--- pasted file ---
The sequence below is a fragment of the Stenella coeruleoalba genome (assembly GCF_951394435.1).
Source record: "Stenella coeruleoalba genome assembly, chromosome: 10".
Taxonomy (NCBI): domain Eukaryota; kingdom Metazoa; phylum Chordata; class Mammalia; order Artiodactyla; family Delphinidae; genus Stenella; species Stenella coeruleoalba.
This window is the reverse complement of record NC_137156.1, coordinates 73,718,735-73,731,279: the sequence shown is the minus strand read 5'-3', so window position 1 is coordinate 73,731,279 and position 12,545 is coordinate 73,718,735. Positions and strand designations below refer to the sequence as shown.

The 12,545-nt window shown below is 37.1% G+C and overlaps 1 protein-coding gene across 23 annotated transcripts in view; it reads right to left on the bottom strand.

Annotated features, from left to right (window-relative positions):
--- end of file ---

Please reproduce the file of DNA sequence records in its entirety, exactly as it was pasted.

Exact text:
The sequence below is a fragment of the Stenella coeruleoalba genome (assembly GCF_951394435.1).
Source record: "Stenella coeruleoalba genome assembly, chromosome: 10".
Taxonomy (NCBI): domain Eukaryota; kingdom Metazoa; phylum Chordata; class Mammalia; order Artiodactyla; family Delphinidae; genus Stenella; species Stenella coeruleoalba.
This window is the reverse complement of record NC_137156.1, coordinates 73,718,735-73,731,279: the sequence shown is the minus strand read 5'-3', so window position 1 is coordinate 73,731,279 and position 12,545 is coordinate 73,718,735. Positions and strand designations below refer to the sequence as shown.

The 12,545-nt window shown below is 37.1% G+C and overlaps 1 protein-coding gene across 23 annotated transcripts in view; it reads right to left on the bottom strand.

Annotated features, from left to right (window-relative positions):